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Health Discovery

Coffee or Tea? Yes, Please

Common beverages may lower risk of Alzheimer’s disease, heart disease, cancer

“The main message is that people who drink coffee and tea do not have to worry that it increases the danger of cardiovascular illnesses,” she says. And, she says, moderate consumption might even protect against coronary heart disease.

The results were published online June 18 in Arteriosclerosis, Thrombosis and Vascular Biology.

Cancer and coffee

In a separate report, an international team of researchers looked at the findings from nine earlier studies conducted in Europe, North America and Puerto Rico. Those studies involved 3,900 people with cancers of the mouth cavity and the pharynx and a control group of 9,000 other people without those cancers. Researchers then asked all of them about how much coffee and tea they drank.

The study found that the risk of developing these cancers was 12 percent lower for men and women who drank coffee compared with those who didn’t.

Those who drank more than four cups of coffee a day had a 39 percent lower risk, says lead researcher Mia Hashibe, an assistant professor in the Department of Family and Preventive Medicine at the University of Utah in Salt Lake City. But she, too, cautions against drinking coffee just based on these results.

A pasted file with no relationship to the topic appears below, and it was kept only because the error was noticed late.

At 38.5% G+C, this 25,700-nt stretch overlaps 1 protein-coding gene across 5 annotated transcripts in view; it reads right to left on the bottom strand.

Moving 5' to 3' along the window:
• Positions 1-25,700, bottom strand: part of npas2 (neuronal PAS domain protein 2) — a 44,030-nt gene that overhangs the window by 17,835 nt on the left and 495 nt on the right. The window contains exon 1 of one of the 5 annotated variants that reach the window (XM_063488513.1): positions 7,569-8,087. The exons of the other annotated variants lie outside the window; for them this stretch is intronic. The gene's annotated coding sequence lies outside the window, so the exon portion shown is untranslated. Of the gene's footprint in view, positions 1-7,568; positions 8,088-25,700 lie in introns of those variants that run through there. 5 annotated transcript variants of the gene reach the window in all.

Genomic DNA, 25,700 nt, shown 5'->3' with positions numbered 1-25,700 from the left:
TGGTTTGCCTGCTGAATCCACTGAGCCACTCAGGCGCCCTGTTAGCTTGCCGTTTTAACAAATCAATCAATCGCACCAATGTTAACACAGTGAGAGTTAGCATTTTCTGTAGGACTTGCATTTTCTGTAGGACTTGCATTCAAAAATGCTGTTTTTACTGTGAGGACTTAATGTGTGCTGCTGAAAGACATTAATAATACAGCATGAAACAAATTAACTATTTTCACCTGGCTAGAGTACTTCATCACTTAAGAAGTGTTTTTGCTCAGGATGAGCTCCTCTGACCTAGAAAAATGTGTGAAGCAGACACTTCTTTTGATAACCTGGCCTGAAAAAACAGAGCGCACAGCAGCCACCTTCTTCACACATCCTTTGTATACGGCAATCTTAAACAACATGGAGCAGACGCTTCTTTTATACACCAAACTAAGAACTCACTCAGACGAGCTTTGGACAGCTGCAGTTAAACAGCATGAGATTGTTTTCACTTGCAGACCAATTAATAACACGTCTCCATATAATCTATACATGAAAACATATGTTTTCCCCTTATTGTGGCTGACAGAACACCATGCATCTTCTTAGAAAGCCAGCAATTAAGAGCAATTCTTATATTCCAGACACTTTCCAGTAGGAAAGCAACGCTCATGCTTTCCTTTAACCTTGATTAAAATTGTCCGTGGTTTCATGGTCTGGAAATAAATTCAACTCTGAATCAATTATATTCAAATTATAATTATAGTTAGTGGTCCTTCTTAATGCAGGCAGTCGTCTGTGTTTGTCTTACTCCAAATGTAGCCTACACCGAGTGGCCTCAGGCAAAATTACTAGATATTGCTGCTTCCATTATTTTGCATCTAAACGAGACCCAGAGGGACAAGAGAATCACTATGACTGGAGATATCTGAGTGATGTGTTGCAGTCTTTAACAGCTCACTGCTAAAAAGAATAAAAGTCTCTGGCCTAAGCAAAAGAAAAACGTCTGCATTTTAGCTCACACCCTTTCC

“Individuals metabolize coffee differently, so they shouldn’t take this as a general suggestion at this point,” she says. “ But it’s an interesting finding that we hope will be followed up in other studies.”

The researchers did not see any association between tea drinking and a lower risk for these cancers.

“There is increasing evidence that moderate coffee or tea consumption [two to six cups a day] is not harmful for health and may have slight benefits,” says Frank Hu, M.D., professor of nutrition and epidemiology at the Harvard School of Public Health.

Coffee and tea “can be included as part of healthy diet and lifestyle,” he says. “However, don’t expect tea or coffee will have large effects on heart disease or cancer prevention or cognitive decline, as the evidence is still preliminary.”

Cathie Gandel is a freelance writer based in Bridgehampton, N.Y.

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